Attentiveness to signs of bias within oneself and an aim to treat others with some measure of equality are all to the good. The former is an important aspect of intellectual honesty and sound reasoning, and the latter is important to those and a fundamental moral principle as well.

    My question is directed more at the need or reason to voice personal criticism of this sort after someone has left a position and is no longer performing the work to which the criticism is directed. I just don’t see the need–or at least not one that warrants the pain such criticism may cause.

  6. Strappado says:

    I live in Norway and obviously haven’t followed the organisation closely, but I have to agree that from those interviews I’ve seen/read she have lacked a certain intellectual honesty. Or at least, her rhetoric has been a bit brutish. It’s a bit like Hitchens, but wihout the wit (that works to soften his sometimes outrageous statements).
    Having said that, being a president and a spokesperson is after all two different things that in her position was combined into one job.
    Recently, in Norway, a very good spokeswoman for ex-muslims (although she prefers “atheist muslim”) left the board of the Norwegian Humanist organisation. While she is a hard-hitting and good speaker, she’s not an “organisational animal” as we say, so she levelled some (pretty accurate) criticism at the organisation. But it didn’t really help to just piss them off, and she did lose her temper a couple of times. I guess maverick would be the appropriate term, and while I personally agreed 100% with her, I understand that she’s a much better writer and debater than a board member.

    So my point is that while Ellen Johnson may not have been the best spokesperson, it doesn’t diminish her other organisational efforts.

    As for why she was really kicked out, we’ll probably learn soon.

  7. L. Ron Brown says:

    Doug: Again, I did make it a point to reference good things about what she has done. Secondly, these criticisms need not be taken as a daggar to the heart. They could be taken as constructive criticisms and implied suggestions.

    Next, what about the pain she has surely caused people? She has made it a point for years to be particularly brash and in your face in her approach. She is supposed to be a representative for a social group and she comes off as incredibly disparaging, uncompassionate, and makes claims that she nor anyone else can back up.

    The first criticism – that she makes irresponsible and unjustified truth claims – was something that she probably could have taken in stride, as I imagine that she is reasonable enough that she would say “yes, you’re correct, I do not know for certain what happens after death (in fact, she can’t have any idea at all – though there is surely no reason to believe in anything) nor can I know that there is not a God, though I can reasonably say that to this point no one seems to have given good reason to believe”. I was more strong-worded in my second criticism – her brashness – because her brashness combined with her overly strong epistemological statements are far more likely to hurt the nonreligious than to help us. And her approach will undoubtedly cause unnecessary pain.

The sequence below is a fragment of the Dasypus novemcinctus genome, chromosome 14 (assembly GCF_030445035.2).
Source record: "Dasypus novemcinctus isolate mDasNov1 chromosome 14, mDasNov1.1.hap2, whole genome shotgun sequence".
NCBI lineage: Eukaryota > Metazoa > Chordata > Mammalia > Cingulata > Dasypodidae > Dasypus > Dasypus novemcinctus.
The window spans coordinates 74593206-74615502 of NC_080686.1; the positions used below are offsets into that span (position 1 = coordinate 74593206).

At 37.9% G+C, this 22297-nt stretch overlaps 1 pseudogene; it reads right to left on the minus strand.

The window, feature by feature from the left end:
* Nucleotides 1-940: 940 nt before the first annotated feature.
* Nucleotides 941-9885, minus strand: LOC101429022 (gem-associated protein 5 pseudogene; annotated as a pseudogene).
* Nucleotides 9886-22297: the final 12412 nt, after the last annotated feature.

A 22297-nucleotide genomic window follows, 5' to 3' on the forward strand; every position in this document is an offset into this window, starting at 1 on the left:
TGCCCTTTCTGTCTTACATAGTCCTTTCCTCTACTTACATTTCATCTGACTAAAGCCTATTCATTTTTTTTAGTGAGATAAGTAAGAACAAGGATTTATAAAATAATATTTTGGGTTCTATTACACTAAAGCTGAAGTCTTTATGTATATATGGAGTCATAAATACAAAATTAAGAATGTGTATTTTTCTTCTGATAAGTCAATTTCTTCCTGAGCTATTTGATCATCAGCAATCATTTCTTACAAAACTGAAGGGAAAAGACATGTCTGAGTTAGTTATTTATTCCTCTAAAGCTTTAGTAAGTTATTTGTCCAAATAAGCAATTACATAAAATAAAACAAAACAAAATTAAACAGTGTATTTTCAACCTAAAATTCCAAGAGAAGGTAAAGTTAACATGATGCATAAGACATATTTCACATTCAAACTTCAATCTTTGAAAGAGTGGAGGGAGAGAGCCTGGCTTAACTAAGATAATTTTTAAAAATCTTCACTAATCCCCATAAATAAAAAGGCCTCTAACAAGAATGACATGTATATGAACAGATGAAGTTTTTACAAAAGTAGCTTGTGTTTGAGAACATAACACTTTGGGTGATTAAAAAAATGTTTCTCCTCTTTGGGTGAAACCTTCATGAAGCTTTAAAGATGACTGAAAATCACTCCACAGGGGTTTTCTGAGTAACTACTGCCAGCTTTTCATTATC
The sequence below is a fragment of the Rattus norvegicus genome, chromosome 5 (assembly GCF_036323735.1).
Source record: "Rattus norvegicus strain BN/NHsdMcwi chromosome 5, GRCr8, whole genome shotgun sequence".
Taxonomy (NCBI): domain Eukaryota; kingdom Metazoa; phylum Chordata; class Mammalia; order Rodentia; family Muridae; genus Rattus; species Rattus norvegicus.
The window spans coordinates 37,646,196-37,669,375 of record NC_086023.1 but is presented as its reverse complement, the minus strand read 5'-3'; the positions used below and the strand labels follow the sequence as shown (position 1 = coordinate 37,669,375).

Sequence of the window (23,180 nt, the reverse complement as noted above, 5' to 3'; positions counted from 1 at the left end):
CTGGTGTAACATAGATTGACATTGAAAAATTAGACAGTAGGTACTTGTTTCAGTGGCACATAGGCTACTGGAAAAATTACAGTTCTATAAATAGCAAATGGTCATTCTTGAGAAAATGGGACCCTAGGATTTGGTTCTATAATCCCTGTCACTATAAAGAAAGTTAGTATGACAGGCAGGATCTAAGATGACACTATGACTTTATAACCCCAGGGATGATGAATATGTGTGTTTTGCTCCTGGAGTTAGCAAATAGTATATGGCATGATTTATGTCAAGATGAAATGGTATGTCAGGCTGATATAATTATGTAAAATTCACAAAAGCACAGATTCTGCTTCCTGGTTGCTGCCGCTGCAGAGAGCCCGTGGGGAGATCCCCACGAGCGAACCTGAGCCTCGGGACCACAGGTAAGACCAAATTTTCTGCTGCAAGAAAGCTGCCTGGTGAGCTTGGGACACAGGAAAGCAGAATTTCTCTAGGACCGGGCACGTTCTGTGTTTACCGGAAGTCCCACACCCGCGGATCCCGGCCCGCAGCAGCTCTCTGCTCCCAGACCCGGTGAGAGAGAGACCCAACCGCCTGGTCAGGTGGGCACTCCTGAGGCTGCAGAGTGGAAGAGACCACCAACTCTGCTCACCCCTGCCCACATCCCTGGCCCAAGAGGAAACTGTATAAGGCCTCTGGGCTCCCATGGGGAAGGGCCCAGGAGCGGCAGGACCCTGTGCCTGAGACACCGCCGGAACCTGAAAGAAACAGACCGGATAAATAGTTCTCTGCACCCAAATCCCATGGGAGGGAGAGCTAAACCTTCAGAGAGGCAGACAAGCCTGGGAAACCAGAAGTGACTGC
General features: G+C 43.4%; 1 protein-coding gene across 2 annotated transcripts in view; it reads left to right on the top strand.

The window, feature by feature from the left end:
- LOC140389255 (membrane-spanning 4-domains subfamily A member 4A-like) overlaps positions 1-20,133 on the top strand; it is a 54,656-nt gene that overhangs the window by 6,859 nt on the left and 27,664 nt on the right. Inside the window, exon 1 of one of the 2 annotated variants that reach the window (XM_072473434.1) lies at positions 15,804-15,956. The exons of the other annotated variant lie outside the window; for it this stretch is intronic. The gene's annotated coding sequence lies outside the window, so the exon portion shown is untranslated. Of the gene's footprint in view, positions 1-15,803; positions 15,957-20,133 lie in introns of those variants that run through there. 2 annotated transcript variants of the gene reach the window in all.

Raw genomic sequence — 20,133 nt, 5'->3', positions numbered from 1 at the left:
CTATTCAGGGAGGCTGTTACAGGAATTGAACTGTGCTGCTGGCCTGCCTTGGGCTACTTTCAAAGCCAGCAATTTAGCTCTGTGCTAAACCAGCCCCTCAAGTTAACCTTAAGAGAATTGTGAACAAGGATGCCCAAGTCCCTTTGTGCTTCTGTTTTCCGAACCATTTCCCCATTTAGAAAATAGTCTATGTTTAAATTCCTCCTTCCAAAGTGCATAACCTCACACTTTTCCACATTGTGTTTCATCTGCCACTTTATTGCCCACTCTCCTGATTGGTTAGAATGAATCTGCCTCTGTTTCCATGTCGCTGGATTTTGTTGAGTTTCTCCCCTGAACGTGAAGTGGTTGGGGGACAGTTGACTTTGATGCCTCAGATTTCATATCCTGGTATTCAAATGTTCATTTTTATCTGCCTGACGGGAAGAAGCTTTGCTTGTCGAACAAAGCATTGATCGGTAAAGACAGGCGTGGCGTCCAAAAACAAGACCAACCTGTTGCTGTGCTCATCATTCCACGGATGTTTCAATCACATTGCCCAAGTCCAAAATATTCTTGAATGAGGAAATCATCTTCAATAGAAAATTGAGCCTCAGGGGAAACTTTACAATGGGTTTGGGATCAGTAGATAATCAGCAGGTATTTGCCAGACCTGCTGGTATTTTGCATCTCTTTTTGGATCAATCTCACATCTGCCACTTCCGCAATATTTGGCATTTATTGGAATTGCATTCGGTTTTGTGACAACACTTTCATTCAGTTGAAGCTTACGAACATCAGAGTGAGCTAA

Lastly, she may have left the position but I do not think that she will stop being an atheist. So it’s not like this criticism is useless. I’m not the president of an atheist association and you are offering me feedback on my behaviour, which could potentially hurt me as you’re implying that I have been kind of a prick for making the criticisms I’ve made when I’ve made them. Does my not being a leader of such an association make your criticisms useless? Surely not. I still conduct myself in day-to-day life and so does she. And she will very conceivably still get some relatively wide exposure here and there given that she is a former president of AA.

  8. evedyahu says:

    Guys. It is fairly simple why she was chosen the president. She was very good looking…now she is getting old 🙂

  9. Deuce Geary says:

    Mr. Brown,

    This is such a fair-minded post, both as to Ms. Johnson and as to people of faith. No surprise, I guess, as Dennis Prager is one of my favorite commentators and I see in the second video clip that you and he share concern over a candidate’s values rather than their personal faith.

    As for Johnson’s seeming departure from reason by claiming to “know” what happens after death . . . Prager has noted that in past debates with atheists before largely atheist audiences, he has asked for a show of hands from the atheists in the crowd from anyone who has doubted their atheism, and he routinely gets no acknowledgments. He contends that most religious people have doubted their faith at least once in their lives, and says he sees great irony in this anecdotal evidence that atheists have greater faith than the religious!

    You acknowledgment that the unknowable exists is intellectually honest. You should watch for Prager’s next debate with atheists and be prepared to raise ytour hand!

  10. Leroy Glinchy says:

    What you see as lack of tact, she probably sees as a way to get ahead. Anyone who does not watch TV these days then catches one in a bar knows the truth. TV land is not reality. It’s not even close. It does not even mirror print land much.

    People are shocked out. They are over exposed to too much stimulation. The only way to get their attention is yelling. At least that’s what TV thinks. They need to put everything in the most unsubtle and crudest way possible. So it’s actually going down hill.

    Ellen is playing the game. Will it help atheists? Not any more than Coulter helps republicans. But it helps Ellen’s career because those are the kind of people they like to have on TV.

    Remember the medium is not the message. The medium right now is retarded. The message is, “YELL YELL”. That is, there is no message just yelling.


    • lilly says: